If she has been one of those gay delicate ladies, that valuing herself upon her being a gentlewoman, and that thought it a step below herself, when she married this mechanic thing called a tradesman, and consequently scorned to come near his shop, or warehouse, and by consequence acquainting herself with any of his affairs, or so much as where his effects lay, which are to be her fortune for the future ­I say, if this has been her case, her folly calls for pity now, as her pride did for contempt before; for as she was foolish in the first, she may be miserable in the last part of it; for now she falls into a sea of trouble, she has the satisfaction of knowing that her husband has died, as the tradesmen call it, well to pass, and that she is left well enough; but she has at the same time the mortification of knowing nothing how to get it in, or in what hands it lies.  The only relief she has is her husband’s books, and she is happy in that, but just in proportion to the care he took in keeping them; even when she finds the names of debtors, she knows not who they are, or where they dwell, who are good, and who are bad; the only remedy she has here, if her husband had ever a servant, or apprentice, who was so near out of his time as to be acquainted with the customers, and with the books, then she is forced to be beholden to him to settle the accounts for her, and endeavour to get in the debts; in return for which she is forced to give him his time and freedom, and let him into the trade, make him master of all the business in the world, and it may be at last, with all her pride, has to take him for a husband; and when her friends upbraid her with it, that she should marry her apprentice boy, when it may be she was old enough to be his mother, her answer is, ’Why, what could I do?  I see I must have been ruined else; I had nothing but what lay abroad in debts, scattered about the world, and nobody but he knew how to get them in.  What could I do?  If I had not done it, I must have been a beggar.’  And so, it may be, she is at last too, if the boy of a husband proves a brute to her, as many do, and as in such unequal matches indeed most such people do.  Thus, that pride which once set her above a kind, diligent, tender husband, and made her scorn to stoop to acquaint herself with his affairs, by which, had she done it, she had been tolerably qualified to get in her debts, dispose of her shop-goods, and bring her estate together ­the same pride sinks her into the necessity of cringing to a scoundrel, and taking her servant to be her master.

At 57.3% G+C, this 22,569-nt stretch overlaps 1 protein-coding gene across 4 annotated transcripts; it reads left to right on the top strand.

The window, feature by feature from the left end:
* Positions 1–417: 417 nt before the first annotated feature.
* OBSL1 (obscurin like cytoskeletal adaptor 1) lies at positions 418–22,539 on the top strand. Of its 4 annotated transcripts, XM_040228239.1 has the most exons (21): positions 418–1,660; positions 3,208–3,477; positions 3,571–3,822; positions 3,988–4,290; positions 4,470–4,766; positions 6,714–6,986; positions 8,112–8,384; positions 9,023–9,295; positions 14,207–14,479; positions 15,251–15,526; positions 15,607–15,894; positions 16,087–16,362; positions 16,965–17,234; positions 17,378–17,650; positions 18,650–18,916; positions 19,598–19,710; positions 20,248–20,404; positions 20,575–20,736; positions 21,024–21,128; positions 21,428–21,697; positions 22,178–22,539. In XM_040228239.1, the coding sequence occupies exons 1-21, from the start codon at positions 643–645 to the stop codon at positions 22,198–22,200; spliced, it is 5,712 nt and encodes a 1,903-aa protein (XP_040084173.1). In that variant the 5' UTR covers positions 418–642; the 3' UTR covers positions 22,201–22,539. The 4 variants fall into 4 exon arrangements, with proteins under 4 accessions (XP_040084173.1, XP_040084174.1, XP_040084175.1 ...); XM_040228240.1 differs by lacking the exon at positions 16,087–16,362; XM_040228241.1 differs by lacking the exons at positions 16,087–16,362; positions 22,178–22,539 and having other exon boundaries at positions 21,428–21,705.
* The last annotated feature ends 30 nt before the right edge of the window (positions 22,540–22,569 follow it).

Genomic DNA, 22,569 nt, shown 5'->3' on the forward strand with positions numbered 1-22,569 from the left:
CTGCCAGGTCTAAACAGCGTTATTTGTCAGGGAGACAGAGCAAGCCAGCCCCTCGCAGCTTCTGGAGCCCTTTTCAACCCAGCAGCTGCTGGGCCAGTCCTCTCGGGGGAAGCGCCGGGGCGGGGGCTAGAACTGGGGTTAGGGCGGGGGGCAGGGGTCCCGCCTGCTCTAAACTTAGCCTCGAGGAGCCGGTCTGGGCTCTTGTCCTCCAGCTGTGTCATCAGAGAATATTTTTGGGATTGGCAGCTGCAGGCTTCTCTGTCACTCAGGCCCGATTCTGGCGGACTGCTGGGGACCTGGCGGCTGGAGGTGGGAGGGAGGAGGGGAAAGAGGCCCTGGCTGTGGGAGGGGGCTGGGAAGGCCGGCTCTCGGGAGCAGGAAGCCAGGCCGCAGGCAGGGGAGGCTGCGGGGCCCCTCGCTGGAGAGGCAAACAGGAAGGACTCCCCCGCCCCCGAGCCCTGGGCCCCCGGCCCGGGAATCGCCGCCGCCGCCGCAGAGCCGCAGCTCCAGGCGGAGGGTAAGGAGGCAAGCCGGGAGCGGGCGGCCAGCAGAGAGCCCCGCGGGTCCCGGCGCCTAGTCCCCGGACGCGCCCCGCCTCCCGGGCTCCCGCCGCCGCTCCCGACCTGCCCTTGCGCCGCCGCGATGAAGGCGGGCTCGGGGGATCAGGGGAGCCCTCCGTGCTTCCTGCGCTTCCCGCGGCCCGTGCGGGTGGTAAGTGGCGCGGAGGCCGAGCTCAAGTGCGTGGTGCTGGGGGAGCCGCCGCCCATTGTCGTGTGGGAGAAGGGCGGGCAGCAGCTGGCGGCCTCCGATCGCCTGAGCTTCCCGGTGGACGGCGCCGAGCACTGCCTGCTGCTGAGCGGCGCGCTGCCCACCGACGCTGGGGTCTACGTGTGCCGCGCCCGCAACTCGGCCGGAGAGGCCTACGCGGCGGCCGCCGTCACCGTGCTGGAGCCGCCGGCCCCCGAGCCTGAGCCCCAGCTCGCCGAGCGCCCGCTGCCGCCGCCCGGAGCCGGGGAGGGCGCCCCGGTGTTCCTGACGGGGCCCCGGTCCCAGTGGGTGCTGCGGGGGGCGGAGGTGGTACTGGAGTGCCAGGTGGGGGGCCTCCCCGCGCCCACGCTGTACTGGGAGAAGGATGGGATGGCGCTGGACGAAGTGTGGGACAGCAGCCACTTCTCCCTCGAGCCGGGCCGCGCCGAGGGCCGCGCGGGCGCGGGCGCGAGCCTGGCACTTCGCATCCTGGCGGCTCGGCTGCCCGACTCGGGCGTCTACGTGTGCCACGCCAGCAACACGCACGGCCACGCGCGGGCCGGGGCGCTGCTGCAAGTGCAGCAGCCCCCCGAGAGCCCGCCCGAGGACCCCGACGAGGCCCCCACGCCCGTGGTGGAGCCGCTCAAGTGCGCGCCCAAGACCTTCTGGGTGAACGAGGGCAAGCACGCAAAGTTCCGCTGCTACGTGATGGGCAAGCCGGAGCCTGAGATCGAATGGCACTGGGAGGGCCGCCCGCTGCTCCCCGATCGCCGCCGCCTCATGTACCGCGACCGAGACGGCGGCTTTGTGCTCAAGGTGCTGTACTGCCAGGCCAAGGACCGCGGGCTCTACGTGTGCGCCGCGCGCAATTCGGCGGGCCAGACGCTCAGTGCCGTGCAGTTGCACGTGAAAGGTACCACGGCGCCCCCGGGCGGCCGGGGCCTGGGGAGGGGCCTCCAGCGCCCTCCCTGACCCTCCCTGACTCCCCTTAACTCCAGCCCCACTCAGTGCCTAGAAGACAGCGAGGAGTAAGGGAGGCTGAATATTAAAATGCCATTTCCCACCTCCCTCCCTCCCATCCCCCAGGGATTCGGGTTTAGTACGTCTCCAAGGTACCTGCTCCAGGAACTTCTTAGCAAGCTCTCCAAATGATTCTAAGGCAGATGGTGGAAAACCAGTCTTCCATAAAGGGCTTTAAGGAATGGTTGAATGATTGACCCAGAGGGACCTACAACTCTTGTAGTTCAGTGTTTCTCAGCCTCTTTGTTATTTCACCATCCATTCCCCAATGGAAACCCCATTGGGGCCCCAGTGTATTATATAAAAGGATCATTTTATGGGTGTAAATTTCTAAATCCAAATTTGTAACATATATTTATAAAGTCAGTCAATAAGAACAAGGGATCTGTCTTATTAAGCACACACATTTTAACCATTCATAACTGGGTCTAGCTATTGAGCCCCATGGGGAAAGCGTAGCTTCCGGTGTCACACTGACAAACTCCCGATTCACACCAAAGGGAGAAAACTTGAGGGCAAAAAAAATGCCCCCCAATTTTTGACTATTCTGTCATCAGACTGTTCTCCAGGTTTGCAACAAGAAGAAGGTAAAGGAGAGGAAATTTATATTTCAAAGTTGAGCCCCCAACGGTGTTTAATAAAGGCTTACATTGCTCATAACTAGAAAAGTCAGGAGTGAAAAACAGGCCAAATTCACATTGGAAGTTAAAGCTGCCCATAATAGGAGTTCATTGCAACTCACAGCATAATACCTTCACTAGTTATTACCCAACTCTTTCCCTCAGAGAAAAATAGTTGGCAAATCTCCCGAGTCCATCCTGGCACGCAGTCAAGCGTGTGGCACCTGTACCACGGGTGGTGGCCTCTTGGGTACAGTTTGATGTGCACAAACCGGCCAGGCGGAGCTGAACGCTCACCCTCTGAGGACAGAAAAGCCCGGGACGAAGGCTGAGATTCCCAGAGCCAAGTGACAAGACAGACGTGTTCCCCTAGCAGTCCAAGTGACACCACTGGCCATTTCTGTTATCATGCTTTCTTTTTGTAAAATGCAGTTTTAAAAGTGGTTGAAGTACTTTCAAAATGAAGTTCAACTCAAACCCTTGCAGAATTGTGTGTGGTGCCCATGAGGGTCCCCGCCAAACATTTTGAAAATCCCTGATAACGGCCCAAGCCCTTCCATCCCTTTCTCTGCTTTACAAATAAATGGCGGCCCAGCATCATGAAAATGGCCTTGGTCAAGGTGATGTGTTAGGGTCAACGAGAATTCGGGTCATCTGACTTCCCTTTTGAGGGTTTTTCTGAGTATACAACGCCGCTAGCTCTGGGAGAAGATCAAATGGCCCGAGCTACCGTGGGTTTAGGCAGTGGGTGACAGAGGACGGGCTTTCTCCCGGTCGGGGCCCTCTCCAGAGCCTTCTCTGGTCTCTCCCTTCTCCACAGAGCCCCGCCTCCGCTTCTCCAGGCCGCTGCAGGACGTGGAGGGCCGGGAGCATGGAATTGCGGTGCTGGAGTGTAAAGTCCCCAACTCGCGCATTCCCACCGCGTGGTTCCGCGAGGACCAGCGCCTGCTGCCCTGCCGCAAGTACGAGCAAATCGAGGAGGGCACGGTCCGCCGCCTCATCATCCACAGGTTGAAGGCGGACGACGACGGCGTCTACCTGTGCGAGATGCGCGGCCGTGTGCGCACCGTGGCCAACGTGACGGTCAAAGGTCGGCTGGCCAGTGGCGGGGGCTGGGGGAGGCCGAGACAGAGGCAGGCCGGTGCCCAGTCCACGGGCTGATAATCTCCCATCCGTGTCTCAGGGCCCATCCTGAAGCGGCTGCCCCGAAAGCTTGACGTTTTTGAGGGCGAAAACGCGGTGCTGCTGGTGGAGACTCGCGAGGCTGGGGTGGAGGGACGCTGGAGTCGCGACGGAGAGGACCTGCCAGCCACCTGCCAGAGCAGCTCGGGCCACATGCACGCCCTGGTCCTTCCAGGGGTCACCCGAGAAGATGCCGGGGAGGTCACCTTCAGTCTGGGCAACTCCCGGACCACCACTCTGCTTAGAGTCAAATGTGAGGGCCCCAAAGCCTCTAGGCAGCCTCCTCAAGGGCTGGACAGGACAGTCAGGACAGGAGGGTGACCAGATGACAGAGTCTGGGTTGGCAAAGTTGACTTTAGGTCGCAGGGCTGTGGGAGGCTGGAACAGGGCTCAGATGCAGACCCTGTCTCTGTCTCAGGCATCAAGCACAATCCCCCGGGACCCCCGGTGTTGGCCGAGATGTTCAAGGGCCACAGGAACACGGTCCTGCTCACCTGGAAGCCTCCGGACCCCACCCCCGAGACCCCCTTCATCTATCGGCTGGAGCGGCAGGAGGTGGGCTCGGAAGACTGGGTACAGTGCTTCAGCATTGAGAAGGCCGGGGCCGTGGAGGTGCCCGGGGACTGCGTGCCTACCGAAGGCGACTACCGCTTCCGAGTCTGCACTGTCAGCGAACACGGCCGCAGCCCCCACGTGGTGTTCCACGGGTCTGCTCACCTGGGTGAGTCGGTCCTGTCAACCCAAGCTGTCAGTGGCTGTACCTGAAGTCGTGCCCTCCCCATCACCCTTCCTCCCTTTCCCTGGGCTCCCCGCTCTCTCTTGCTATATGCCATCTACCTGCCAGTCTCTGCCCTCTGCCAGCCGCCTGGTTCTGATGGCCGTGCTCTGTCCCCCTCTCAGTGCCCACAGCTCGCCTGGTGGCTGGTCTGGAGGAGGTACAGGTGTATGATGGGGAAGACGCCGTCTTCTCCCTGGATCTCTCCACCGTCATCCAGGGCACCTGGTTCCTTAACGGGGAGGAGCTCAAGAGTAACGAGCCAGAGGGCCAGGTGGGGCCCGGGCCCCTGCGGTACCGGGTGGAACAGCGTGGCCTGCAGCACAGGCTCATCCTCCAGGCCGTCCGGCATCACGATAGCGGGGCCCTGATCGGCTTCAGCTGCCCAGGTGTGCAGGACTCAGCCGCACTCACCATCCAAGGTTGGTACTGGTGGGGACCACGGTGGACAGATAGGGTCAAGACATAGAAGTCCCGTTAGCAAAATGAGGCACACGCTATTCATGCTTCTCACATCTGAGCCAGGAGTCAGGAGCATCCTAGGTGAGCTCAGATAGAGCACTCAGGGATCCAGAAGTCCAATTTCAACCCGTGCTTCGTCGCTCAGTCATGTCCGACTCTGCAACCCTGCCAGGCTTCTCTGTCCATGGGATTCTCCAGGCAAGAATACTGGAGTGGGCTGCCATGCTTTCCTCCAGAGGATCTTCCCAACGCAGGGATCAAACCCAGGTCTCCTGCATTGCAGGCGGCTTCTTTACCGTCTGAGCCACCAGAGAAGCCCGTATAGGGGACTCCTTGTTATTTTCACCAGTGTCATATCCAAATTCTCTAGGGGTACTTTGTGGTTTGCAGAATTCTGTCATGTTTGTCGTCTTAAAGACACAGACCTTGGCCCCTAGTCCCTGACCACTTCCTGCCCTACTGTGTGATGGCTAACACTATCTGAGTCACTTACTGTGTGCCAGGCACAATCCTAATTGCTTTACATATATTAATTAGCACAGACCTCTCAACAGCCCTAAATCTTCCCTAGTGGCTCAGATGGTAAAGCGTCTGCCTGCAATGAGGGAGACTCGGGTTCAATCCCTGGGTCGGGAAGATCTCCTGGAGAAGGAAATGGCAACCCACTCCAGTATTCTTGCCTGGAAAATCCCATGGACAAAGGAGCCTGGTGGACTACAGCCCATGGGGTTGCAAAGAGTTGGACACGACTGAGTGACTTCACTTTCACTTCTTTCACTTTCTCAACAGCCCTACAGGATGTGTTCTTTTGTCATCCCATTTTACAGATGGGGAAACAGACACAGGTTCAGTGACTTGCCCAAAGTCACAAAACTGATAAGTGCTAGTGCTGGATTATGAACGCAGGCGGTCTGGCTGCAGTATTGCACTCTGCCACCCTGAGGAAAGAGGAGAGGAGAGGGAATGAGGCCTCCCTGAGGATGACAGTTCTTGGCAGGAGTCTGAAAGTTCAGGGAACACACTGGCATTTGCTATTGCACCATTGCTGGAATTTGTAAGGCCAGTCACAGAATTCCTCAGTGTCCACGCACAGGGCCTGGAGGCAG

This I mention for the caution of those ladies who stoop to marry men of business, and yet despise the business they are maintained by; that marry the tradesman, but scorn the trade.  If madam thinks fit to stoop to the man, she ought never to think herself above owning his employment; and as she may upon occasion of his death be left to value herself upon it, and to have at least her fortune and her children’s to gather up out of it, she ought not to profess herself so unacquainted with it as not to be able to look into it when necessity obliges her.